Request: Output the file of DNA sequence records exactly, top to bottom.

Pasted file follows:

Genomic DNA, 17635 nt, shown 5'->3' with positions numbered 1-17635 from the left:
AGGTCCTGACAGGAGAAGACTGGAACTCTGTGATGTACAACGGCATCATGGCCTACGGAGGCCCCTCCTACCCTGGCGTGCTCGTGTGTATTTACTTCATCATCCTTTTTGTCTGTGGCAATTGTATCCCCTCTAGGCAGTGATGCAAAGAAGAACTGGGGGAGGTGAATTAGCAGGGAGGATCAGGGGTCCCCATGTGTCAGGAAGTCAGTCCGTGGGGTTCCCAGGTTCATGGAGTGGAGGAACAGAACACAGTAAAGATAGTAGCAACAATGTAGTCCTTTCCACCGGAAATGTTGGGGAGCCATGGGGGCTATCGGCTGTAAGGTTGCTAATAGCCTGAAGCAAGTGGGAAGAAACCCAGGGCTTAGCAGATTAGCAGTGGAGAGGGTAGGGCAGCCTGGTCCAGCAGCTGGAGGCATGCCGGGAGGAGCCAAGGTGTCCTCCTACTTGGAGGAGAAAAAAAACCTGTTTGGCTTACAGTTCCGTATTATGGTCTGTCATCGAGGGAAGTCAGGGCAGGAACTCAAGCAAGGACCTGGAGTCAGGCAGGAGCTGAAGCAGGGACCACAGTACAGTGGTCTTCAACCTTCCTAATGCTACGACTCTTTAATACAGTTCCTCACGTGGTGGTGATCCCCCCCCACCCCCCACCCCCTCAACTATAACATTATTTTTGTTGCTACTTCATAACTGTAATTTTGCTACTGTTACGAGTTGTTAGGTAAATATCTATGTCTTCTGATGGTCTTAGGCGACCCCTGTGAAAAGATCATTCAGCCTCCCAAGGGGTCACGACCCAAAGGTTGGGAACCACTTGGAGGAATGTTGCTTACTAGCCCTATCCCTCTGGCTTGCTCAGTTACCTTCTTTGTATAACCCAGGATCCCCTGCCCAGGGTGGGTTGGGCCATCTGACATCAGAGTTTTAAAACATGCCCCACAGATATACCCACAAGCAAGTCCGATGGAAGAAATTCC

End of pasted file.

Genomic DNA, 17635 nt, shown 5'->3' with positions numbered 1-17635 from the left:
AGGTCCTGACAGGAGAAGACTGGAACTCTGTGATGTACAACGGCATCATGGCCTACGGAGGCCCCTCCTACCCTGGCGTGCTCGTGTGTATTTACTTCATCATCCTTTTTGTCTGTGGCAATTGTATCCCCTCTAGGCAGTGATGCAAAGAAGAACTGGGGGAGGTGAATTAGCAGGGAGGATCAGGGGTCCCCATGTGTCAGGAAGTCAGTCCGTGGGGTTCCCAGGTTCATGGAGTGGAGGAACAGAACACAGTAAAGATAGTAGCAACAATGTAGTCCTTTCCACCGGAAATGTTGGGGAGCCATGGGGGCTATCGGCTGTAAGGTTGCTAATAGCCTGAAGCAAGTGGGAAGAAACCCAGGGCTTAGCAGATTAGCAGTGGAGAGGGTAGGGCAGCCTGGTCCAGCAGCTGGAGGCATGCCGGGAGGAGCCAAGGTGTCCTCCTACTTGGAGGAGAAAAAAAACCTGTTTGGCTTACAGTTCCGTATTATGGTCTGTCATCGAGGGAAGTCAGGGCAGGAACTCAAGCAAGGACCTGGAGTCAGGCAGGAGCTGAAGCAGGGACCACAGTACAGTGGTCTTCAACCTTCCTAATGCTACGACTCTTTAATACAGTTCCTCACGTGGTGGTGATCCCCCCCCACCCCCCACCCCCTCAACTATAACATTATTTTTGTTGCTACTTCATAACTGTAATTTTGCTACTGTTACGAGTTGTTAGGTAAATATCTATGTCTTCTGATGGTCTTAGGCGACCCCTGTGAAAAGATCATTCAGCCTCCCAAGGGGTCACGACCCAAAGGTTGGGAACCACTTGGAGGAATGTTGCTTACTAGCCCTATCCCTCTGGCTTGCTCAGTTACCTTCTTTGTATAACCCAGGATCCCCTGCCCAGGGTGGGTTGGGCCATCTGACATCAGAGTTTTAAAACATGCCCCACAGATATACCCACAAGCAAGTCCGATGGAAGAAATTCC